And suddenly, like my new born infant, I too began a difficult new journey.
My son's birth was traumatic and frightening. It was as if someone had maliciously thrown me into the cold, deep end of the pool, knowing I could not swim.
Instinctively, I realized, that in order to survive, I needed to keep my body in a constant state of motion.
And although this survival technique of treading water did indeed save my life, after many years of thoughtless, continuous movement, I began to realize, I wasn't really getting anywhere. More importantly, I was starting to become fatigued and dispirited.
As a parent of a child diagnosed with PWS, I am accustomed to chaos.
It is not unusual for my son to experience unexpected surgeries, unwelcome lab results, unusual seizure activity, poor cognitive testing and additional diagnoses.
I am not complaining since it is this unusually high level of stress that has enabled me to understand the true meaning of the word resiliency. But the greatest difficulty I face amidst all this hardship and stress, is my inability to find a sense of peace.
How do I disassociate my son from his syndrome, seeing him as a delightful boy and not a devastating diagnosis?
How do I stop fearing the future, and what life will be like for him when I am gone?
How do I help my family to live in the now, happy and unaffected by what may lie around the next corner?
How do I quiet my mind?
In trying to answer these difficult questions, I have discovered that my spiritual path has somehow become fast-tracked. It is as if someone pressed the fast forward button, hurling my life forward at break-neck speed allowing me to ask those difficult life questions sooner than expected, enabling me perhaps to discover my one true path.
Perhaps not coincidentally, I stumbled upon the word Tao, a word Chinese philosophers use to describe this spiritual journey.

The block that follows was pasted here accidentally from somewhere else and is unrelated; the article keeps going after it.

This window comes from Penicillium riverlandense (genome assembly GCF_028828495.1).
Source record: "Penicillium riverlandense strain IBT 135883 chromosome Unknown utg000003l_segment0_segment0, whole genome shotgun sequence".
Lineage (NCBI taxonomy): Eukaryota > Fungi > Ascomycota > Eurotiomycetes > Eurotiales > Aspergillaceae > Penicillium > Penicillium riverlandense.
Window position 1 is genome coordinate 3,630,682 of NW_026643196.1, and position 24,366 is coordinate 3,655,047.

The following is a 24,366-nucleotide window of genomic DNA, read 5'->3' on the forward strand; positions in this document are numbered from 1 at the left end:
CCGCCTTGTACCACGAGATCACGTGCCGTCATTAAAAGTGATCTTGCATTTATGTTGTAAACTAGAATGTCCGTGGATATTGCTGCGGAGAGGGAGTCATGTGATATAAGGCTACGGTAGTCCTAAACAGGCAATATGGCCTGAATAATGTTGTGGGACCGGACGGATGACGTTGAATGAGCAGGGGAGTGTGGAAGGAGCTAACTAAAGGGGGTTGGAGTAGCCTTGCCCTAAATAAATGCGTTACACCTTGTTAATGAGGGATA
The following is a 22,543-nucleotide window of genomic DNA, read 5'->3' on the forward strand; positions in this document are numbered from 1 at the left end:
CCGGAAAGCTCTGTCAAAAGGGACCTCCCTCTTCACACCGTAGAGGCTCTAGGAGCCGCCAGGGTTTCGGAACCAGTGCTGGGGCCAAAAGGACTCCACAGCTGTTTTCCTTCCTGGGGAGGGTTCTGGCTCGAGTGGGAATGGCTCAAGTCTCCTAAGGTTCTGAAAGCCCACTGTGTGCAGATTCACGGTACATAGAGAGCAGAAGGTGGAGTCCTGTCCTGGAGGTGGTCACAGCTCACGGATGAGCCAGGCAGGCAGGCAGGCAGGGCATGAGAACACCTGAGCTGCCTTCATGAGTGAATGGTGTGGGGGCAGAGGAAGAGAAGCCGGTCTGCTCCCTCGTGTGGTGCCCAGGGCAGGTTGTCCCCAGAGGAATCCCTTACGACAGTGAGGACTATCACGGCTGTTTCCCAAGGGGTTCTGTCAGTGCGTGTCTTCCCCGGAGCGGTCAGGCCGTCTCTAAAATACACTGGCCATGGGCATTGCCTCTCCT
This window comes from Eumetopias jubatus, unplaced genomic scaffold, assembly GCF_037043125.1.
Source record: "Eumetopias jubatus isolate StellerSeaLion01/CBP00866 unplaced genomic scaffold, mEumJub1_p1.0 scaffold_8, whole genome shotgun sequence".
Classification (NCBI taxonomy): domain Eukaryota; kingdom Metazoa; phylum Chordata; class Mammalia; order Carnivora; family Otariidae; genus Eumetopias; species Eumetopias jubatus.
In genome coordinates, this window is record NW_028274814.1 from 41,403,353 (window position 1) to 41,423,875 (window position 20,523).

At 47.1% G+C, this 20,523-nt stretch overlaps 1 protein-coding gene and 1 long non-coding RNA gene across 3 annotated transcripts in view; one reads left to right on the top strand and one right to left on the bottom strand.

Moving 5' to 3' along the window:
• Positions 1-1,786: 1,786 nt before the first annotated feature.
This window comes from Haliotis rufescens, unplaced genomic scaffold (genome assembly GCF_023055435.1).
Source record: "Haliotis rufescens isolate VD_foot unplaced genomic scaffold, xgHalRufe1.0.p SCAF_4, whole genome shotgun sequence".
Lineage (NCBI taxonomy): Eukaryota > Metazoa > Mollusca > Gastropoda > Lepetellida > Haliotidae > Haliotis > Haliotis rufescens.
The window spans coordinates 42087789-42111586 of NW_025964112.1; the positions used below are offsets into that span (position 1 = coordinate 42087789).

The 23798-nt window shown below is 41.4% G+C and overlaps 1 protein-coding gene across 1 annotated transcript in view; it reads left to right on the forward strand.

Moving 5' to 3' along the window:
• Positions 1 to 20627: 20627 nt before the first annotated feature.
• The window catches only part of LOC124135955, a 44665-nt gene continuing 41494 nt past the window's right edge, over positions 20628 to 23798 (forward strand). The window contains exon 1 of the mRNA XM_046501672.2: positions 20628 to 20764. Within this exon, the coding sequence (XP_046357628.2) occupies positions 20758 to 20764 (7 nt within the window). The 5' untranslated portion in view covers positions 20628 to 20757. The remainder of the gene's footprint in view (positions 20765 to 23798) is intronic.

In Taoism, the object of spiritual practice is to harmonise one's will with Nature in order to achieve effortless action. This involves meditative and moral practices, focusing on the concept of virtue.
Can you coax your mind from its wandering
and keep to the original oneness?
Can you let your body become
supple as a newborn child's?
Can you cleanse your inner vision
until you see nothing but the light?
Can you love people and lead them
without imposing your will?
Can you deal with the most vital matters
by letting events take their course?
Can you step back from you own mind
and thus understand all things?
The Tao philosophy also embraces the concept of "The Interdependence of All Things" and was profoundly influenced by observations of Nature. Taoist philosophers determined that everything has its complementary opposite. More than this, they saw that everything can only be understood by comparing it to its opposite.
Day is only day in relation to night, cold only cold in relation to heat, and soft only soft in relation to hard. Looking deeper still, they realized that these relationships are in a constant state of flux: Day flows gradually into night and back again.
All things, then, are interdependent. By observing the processes of Nature, the Taoists say, we can come to some understanding about the meaning of our lives and about our place in the world.
A Zen Master will also describe our minds as loud drunken monkeys while our Buddha-self can only whisper. The monkeys must be soothed into a quiet state to enable ourselves to hear.
Ironically, my "disabled" son has always seemed to possess an "abled" and enlightened spirit. He is immune to the sound of screeching thoughts. His kind and gentle nature is incongruous to the harsh and chaotic lifestyle that we lead. I can't help but wonder if this too holds some significance?
Are the answers to my questions buried somewhere beneath these opposing influences?
Do I impose my will, making extra appointments with therapists and specialists, or do I need to embrace Nick's gentle nature, release my fear, accept our life and enjoy the time we share together?
Perhaps to help my son, I must simply allow him to be.